The Estate of Charlotte Dean Temple in United States District Court (No. 9:03 CV 165(TH) was adjudicated on March 10, 2006. This was a civil action for recovery of federal gift taxes and related interest. Plaintiff Arthur Temple (“Temple”) individually and as executor of the estate of his wife, Charlotte Dean Temple paid gift taxes on various gifts during the period 1997 – 1998 which upon audit were deemed to be undervalued. Temple paid the assessments and filed claims for a refund.
There were four entities at issue in this case: Ladera Land, Ltd (“Ladera Land”); Boggy Slough West, LLC (“Boggy Slough”); Temple Investments, LP; and Temple Partners, LP (collectively the “Temple Partnerships”). All four entities were asset holding entities: one LLC and three partnerships, all appropriately valued based on the underlying net asset value approach. As the Court saw it, “A critical factor in this case is determining the appropriate diminution in value between a hypothetical willing buyer and a hypothetical willing seller.” In other words, the key analytical factors in dispute were the prospects for a minority interest discount and a marketability discount.
For an analysis of the appropriate discounts for Ladera Land, Temple engaged the services of appraiser Nancy M. Czaplinski. Net asset values do not appear to have been in dispute. Czaplinski utilized the net asset value approach to this entity, although the Court chided her for discussing the appraisal only with Temple’s attorney, and not with any principals of the entity.
Minority Interest Discount
Czaplinski selected a 25% minority interest discount, based on “the inverse of the premium for control”, which in turn was derived from Mergerstat data. Czaplinski testified in court that the Mergerstat data is a study of operating companies but that she classified Ladera Land as a holding company.
Czaplinski utilized the Quantitative Marketability Discount Model (QMDM) to assess the lack of marketability discount for Ladera Land. She assumed the following input items to implement the QMDM: 1) the holding period of a Ladera Land partnership interest is between 10 and 15 years; 2) the minority investor requires a holding period return on investment of 18-20%; 3) Ladera Land’s distribution yield is 5%; and 4) the expected appreciation of Ladera Land’s real property is 3%. These parameters provide a range of marketability discounts from 47% to 61%, as shown in Table 1.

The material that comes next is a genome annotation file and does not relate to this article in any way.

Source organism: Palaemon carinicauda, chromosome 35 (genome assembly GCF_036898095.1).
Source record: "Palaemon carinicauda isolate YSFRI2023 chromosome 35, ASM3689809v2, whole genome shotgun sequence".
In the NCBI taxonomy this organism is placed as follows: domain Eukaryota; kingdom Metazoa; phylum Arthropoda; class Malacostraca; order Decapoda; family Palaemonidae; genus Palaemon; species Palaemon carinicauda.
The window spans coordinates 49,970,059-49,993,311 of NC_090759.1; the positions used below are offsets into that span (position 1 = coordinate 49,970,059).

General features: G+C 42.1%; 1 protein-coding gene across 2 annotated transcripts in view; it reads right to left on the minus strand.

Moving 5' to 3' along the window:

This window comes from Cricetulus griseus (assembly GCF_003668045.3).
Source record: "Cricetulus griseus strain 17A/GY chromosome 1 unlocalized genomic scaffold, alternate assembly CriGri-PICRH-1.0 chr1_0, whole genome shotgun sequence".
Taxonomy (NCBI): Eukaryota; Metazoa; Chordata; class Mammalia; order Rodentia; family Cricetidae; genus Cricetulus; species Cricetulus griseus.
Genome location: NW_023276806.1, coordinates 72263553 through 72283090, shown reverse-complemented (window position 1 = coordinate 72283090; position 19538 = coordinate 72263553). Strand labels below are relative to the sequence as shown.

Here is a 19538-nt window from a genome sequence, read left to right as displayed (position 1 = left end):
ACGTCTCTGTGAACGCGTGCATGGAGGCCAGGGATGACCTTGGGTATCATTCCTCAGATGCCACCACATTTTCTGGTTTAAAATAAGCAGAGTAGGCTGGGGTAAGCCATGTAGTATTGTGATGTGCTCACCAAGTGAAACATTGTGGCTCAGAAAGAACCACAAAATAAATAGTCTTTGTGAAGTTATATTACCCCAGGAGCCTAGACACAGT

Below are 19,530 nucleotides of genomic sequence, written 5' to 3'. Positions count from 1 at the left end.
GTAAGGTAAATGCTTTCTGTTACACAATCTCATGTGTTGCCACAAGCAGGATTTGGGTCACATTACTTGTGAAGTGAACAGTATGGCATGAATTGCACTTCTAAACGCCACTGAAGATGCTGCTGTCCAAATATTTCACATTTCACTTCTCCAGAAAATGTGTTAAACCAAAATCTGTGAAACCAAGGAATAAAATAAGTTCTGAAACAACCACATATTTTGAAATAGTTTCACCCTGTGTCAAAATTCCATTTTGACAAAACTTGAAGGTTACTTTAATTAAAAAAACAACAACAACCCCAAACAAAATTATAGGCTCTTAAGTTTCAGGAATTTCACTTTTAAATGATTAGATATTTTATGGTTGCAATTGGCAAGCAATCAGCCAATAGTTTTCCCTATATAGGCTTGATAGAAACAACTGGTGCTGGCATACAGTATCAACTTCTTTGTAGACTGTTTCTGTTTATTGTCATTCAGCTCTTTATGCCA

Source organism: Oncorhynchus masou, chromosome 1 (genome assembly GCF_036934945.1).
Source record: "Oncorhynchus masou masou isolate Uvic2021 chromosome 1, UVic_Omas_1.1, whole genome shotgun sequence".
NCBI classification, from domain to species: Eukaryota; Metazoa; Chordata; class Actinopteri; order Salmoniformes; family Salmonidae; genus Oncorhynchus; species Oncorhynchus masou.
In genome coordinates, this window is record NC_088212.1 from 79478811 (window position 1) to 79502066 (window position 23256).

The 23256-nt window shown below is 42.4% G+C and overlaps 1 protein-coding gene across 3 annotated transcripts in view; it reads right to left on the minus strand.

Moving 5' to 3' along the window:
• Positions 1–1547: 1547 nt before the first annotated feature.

The Court was unconvinced on several assumptions, but not on the applicability of the model. The 5% yield assumption was made without talking to anyone at Ladera Land, and the entity was not making distributions (although the assumption of a 5% yield would tend to reduce, rather than increase, the marketability discount). The expected property appreciation at 3% was based on conversations at Czaplinski’s own firm, not based on real estate appraisals. The Court did not understand the concept of the prospective holding period, saying “…the Court finds that it is inappropriate to assume a particular holding period for the hypothetical buyer” since there is no holding period requirement for the partnership interest.
It is on this last point that the Court missed the mark. As securities analysts, we make investment decisions in the marketplace every day, based on prospective holding periods. Life insurance policies are priced based on actuarial tables which clearly imply a holding period; corporate bonds are often priced at “yield-to-maturity” which thereby captures the current distribution yield as well as the implicit gain from a discount from par to maturity at par value. If you don’t hold it until maturity, you don’t get that full yield. Tax law recognizes holding period distinctions in the segregation of short-term gains from long-term gains. Common stock investors manage stock portfolios according to business, product cycle or interest rate cycle moves, with an investment time horizon in mind that dictates the relative mix of the portfolio.